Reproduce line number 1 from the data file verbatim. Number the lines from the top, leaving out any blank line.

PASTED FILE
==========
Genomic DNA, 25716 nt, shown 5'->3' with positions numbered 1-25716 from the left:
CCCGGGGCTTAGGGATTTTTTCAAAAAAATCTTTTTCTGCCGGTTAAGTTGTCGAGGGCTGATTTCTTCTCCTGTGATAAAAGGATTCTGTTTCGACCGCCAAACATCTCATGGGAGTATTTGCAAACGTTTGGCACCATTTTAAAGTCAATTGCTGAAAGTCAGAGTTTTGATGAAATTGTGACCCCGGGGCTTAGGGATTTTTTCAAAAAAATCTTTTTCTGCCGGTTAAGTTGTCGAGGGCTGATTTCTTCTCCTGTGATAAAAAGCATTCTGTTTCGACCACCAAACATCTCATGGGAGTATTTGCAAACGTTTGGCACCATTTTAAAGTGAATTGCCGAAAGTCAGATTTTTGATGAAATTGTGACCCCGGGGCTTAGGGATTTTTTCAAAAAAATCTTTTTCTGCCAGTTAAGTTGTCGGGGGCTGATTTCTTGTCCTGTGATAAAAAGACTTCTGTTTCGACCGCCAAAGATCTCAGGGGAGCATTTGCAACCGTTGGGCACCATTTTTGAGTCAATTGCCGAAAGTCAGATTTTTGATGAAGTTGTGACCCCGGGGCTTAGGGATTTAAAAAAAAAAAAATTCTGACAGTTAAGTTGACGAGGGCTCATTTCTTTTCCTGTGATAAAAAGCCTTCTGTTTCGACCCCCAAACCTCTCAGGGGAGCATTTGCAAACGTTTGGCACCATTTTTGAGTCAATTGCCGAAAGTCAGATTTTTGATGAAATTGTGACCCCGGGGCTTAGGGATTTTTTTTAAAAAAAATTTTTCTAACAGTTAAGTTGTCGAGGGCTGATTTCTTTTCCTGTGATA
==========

Genomic DNA, 25716 nt, shown 5'->3' with positions numbered 1-25716 from the left: